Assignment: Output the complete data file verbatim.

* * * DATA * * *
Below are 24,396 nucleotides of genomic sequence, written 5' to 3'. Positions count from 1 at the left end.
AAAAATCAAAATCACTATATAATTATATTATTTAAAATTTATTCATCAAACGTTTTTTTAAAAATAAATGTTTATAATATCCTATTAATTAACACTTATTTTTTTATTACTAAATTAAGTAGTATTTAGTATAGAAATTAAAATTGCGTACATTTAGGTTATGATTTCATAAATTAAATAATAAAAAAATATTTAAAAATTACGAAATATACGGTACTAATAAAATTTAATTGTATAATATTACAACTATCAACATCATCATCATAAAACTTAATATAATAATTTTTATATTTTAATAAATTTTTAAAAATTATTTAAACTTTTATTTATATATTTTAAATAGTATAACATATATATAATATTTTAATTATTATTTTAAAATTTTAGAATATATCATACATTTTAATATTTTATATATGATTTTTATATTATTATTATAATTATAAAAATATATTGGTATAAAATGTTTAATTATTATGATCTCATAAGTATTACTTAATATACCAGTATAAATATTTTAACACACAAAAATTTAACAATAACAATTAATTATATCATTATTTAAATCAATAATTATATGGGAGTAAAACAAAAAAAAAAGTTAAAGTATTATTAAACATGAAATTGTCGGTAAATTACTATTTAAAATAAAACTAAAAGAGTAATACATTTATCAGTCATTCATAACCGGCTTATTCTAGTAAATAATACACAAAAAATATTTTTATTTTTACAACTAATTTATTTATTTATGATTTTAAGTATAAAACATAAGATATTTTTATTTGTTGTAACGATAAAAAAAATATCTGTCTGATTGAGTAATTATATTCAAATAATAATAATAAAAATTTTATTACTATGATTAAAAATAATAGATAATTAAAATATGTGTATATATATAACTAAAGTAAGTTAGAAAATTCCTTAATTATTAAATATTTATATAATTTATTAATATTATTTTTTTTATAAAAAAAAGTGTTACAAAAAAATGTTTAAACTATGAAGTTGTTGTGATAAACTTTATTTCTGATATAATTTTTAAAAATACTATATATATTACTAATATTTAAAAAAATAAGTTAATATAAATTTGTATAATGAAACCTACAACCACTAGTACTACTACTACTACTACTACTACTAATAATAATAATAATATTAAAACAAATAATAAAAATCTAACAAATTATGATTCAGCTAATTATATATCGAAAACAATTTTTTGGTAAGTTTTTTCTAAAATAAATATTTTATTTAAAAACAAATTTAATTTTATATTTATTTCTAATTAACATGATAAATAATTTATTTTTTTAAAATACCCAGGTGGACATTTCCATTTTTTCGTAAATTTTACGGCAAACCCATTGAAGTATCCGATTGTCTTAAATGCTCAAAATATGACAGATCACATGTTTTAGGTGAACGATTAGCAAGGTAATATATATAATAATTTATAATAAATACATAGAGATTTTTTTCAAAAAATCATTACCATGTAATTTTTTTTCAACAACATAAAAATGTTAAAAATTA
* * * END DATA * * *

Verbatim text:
Below are 24,396 nucleotides of genomic sequence, written 5' to 3'. Positions count from 1 at the left end.
AAAAATCAAAATCACTATATAATTATATTATTTAAAATTTATTCATCAAACGTTTTTTTAAAAATAAATGTTTATAATATCCTATTAATTAACACTTATTTTTTTATTACTAAATTAAGTAGTATTTAGTATAGAAATTAAAATTGCGTACATTTAGGTTATGATTTCATAAATTAAATAATAAAAAAATATTTAAAAATTACGAAATATACGGTACTAATAAAATTTAATTGTATAATATTACAACTATCAACATCATCATCATAAAACTTAATATAATAATTTTTATATTTTAATAAATTTTTAAAAATTATTTAAACTTTTATTTATATATTTTAAATAGTATAACATATATATAATATTTTAATTATTATTTTAAAATTTTAGAATATATCATACATTTTAATATTTTATATATGATTTTTATATTATTATTATAATTATAAAAATATATTGGTATAAAATGTTTAATTATTATGATCTCATAAGTATTACTTAATATACCAGTATAAATATTTTAACACACAAAAATTTAACAATAACAATTAATTATATCATTATTTAAATCAATAATTATATGGGAGTAAAACAAAAAAAAAAGTTAAAGTATTATTAAACATGAAATTGTCGGTAAATTACTATTTAAAATAAAACTAAAAGAGTAATACATTTATCAGTCATTCATAACCGGCTTATTCTAGTAAATAATACACAAAAAATATTTTTATTTTTACAACTAATTTATTTATTTATGATTTTAAGTATAAAACATAAGATATTTTTATTTGTTGTAACGATAAAAAAAATATCTGTCTGATTGAGTAATTATATTCAAATAATAATAATAAAAATTTTATTACTATGATTAAAAATAATAGATAATTAAAATATGTGTATATATATAACTAAAGTAAGTTAGAAAATTCCTTAATTATTAAATATTTATATAATTTATTAATATTATTTTTTTTATAAAAAAAAGTGTTACAAAAAAATGTTTAAACTATGAAGTTGTTGTGATAAACTTTATTTCTGATATAATTTTTAAAAATACTATATATATTACTAATATTTAAAAAAATAAGTTAATATAAATTTGTATAATGAAACCTACAACCACTAGTACTACTACTACTACTACTACTACTAATAATAATAATAATATTAAAACAAATAATAAAAATCTAACAAATTATGATTCAGCTAATTATATATCGAAAACAATTTTTTGGTAAGTTTTTTCTAAAATAAATATTTTATTTAAAAACAAATTTAATTTTATATTTATTTCTAATTAACATGATAAATAATTTATTTTTTTAAAATACCCAGGTGGACATTTCCATTTTTTCGTAAATTTTACGGCAAACCCATTGAAGTATCCGATTGTCTTAAATGCTCAAAATATGACAGATCACATGTTTTAGGTGAACGATTAGCAAGGTAATATATATAATAATTTATAATAAATACATAGAGATTTTTTTCAAAAAATCATTACCATGTAATTTTTTTTCAACAACATAAAAATGTTAAAAATTA